Once at the water, I put on the knife and stow my shoes in the fanny pack and set out. When I come back, I put on the shoes and walk home. It's a great system, except you don't get a towel at the beach.
I have not found the fanny to be a hindrance. It's drag, but I don't notice it either surface swimming or diving. The only time I've ever become aware of it was when threading through gaps in rocks, once in a cave on the bottom, once in a cleft I was timing my passage through with the wave motion. Both times I got quite startled to find myself constricted, and both times I reminded myself to remember the damn pack next time.
Once you are bringing the fanny pack along, by the way, you realize you have a boot now: room for other stuff. I could bring a couple of wine coolers along. Maybe one of those waterproof walkmans...submarine jazz! My harmonica probably wouldn't work out. A joint or two would be a snap. Possibilities are limited only by the size of your fanny.
It's something you might try out, an alternative to "Will you watch my stuff for me an hour or so." And very freeing. I once swam all completely around the point here, and took a bus home. (Got some looks, but people in Mazatlan have learned that there's no telling what gringos will do.)

Today I need a good laugh, and as usual snorklebum comes to the rescue. You are what is classified as a "character", mi amigo ;) . Actually, it sounds like you and FD48 could be brothers.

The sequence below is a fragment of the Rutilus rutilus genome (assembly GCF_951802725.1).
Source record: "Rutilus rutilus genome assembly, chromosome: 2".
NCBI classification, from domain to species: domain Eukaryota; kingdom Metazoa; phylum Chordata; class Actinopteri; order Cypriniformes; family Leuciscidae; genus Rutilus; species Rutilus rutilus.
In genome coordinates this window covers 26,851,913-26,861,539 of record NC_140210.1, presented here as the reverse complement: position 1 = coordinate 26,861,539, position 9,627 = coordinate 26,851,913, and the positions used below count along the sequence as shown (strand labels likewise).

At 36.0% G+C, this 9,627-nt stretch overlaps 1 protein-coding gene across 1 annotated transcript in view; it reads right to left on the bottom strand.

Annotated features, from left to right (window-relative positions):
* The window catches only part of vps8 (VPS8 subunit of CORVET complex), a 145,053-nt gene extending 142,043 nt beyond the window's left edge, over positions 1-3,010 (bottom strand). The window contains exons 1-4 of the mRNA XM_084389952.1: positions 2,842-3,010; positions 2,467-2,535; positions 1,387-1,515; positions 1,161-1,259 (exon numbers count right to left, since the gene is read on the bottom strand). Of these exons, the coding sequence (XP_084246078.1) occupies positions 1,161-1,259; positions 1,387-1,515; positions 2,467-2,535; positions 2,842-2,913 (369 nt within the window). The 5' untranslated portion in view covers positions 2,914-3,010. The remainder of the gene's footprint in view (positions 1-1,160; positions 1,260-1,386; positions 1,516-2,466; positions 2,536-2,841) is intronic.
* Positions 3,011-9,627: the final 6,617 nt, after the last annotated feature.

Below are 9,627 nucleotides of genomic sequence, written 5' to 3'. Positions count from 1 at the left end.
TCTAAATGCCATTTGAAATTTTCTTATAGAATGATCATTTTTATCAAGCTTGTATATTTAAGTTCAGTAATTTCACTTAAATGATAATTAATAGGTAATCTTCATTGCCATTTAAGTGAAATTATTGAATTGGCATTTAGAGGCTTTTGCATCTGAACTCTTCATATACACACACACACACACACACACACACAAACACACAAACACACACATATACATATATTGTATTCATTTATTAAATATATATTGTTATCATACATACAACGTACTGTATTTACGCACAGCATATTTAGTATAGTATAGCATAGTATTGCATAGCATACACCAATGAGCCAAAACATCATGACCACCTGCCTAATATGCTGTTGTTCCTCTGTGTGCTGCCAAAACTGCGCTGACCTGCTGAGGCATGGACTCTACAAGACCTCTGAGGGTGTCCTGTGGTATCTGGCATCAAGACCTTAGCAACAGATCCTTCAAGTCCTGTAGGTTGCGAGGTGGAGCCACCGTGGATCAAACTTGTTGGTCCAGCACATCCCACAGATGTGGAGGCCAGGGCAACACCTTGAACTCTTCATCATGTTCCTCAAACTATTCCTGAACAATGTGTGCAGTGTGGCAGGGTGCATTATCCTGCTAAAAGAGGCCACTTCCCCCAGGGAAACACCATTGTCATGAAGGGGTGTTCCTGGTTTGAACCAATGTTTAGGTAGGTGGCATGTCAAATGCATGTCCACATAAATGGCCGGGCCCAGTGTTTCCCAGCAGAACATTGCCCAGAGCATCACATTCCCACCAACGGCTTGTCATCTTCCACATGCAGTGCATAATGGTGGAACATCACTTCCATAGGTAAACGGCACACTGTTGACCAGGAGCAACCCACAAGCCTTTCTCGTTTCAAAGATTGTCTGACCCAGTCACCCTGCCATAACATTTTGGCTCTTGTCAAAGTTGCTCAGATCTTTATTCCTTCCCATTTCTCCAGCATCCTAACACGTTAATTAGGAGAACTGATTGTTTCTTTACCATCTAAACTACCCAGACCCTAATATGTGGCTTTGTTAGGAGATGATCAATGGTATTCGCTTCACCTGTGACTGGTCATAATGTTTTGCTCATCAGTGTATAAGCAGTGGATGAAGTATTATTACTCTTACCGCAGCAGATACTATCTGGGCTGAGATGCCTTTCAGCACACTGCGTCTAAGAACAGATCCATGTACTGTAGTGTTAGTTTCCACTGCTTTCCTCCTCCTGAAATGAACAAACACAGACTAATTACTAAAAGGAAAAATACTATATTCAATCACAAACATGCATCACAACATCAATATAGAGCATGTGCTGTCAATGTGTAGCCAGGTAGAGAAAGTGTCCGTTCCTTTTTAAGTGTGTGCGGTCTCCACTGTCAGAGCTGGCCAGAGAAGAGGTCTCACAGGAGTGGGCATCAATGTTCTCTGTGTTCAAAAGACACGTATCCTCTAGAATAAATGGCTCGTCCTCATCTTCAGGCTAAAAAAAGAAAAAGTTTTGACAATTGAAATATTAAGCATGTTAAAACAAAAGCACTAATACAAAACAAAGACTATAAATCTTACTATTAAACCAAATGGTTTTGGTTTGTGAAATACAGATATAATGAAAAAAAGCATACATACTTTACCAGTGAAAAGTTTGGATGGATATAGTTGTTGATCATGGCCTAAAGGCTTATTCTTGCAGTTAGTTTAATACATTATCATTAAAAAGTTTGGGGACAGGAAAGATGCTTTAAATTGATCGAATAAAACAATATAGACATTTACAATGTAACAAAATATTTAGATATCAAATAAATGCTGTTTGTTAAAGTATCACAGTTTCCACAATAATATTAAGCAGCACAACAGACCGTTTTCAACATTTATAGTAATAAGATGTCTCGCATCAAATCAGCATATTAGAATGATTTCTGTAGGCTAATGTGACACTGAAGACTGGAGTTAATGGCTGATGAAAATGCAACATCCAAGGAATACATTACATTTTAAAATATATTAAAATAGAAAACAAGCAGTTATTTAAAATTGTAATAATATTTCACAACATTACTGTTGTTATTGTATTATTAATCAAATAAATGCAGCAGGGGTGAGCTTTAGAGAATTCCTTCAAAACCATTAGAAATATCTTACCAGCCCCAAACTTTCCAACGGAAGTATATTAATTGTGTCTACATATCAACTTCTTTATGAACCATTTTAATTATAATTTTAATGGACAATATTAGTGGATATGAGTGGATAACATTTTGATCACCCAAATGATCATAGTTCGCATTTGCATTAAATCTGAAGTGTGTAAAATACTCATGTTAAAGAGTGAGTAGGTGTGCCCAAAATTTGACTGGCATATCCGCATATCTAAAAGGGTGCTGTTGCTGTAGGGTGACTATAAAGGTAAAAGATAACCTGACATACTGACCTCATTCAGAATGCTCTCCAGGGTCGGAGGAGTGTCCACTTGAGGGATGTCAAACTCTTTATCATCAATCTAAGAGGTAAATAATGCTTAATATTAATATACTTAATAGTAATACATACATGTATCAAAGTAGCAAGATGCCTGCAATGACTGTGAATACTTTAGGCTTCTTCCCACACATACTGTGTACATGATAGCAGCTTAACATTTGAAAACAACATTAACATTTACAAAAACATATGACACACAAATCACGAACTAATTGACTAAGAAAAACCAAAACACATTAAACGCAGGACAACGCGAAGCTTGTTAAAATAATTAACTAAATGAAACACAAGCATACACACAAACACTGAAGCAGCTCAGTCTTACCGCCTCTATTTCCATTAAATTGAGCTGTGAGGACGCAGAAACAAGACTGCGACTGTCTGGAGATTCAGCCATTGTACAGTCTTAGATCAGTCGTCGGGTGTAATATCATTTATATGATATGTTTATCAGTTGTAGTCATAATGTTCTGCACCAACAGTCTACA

Thanks buddy,
Erik Y.
hey snorkelbum your a genius,

anyway.... you say you use an innertube that has a standard bike valve on it?
if it does you can get a CO2 inflator (the ones made for threadless cartridges) and get a couple of BB gun cartridges and that should be all you need to inflate it.

what type of tube do you use? i had thought of using a normal mountainbike DH tube but i decided against it because of the large size and low lift capacity.

i have a normal diver down bouy that i keep at my grandparents place in florida that works fairly well. but im trying to find something that could be used and carried very easily (my dad is a pilot so i travel alot by air and everything has to fit in a carry-on baggage.

you are on good character though

I used to use inner tubes, but don't anymore, but my buddies in Victoria swear by them. I found that currents and wind tend to move them around a lot unless they are anchored. Now I use a non compressable net float or a large boat fender. The boat fender is inflatable. I got onto this idea from watching subsistence divers in Cuba who would fish 2-3 miles offshore. The down side to the two that I use is that as soon as a harvesting bag is attached to them they create quite a drag, which does not happen with the inner tube if a mesh bag is rigged so that it does not contact the water very much. The big fender is about three feet long and 10 inches in diameter. It has holes on either end that gear clips can be attached to.

Best wishes,

So the tender is tapered at the end like the lifeguard bouys? That might work really good.

I´m just using the valve that comes in an automobile inner tube and a mountain bike pump. I don´t think those CO2 things would blow up a whole tire, much less a truck tire. And don´t know where i´d get them around here. Say, maybe a restaurant supply house would have those Nitrous Oxide cartridges, that way I could....waitaminute, I´d better leave it right there.

The boat fenders inflate with a little neddle, like you would inflate a basketball with. The little neddle just screws on to the pump, it is threded just like a car tube valve. It might beat Ready Whip as a source of N02.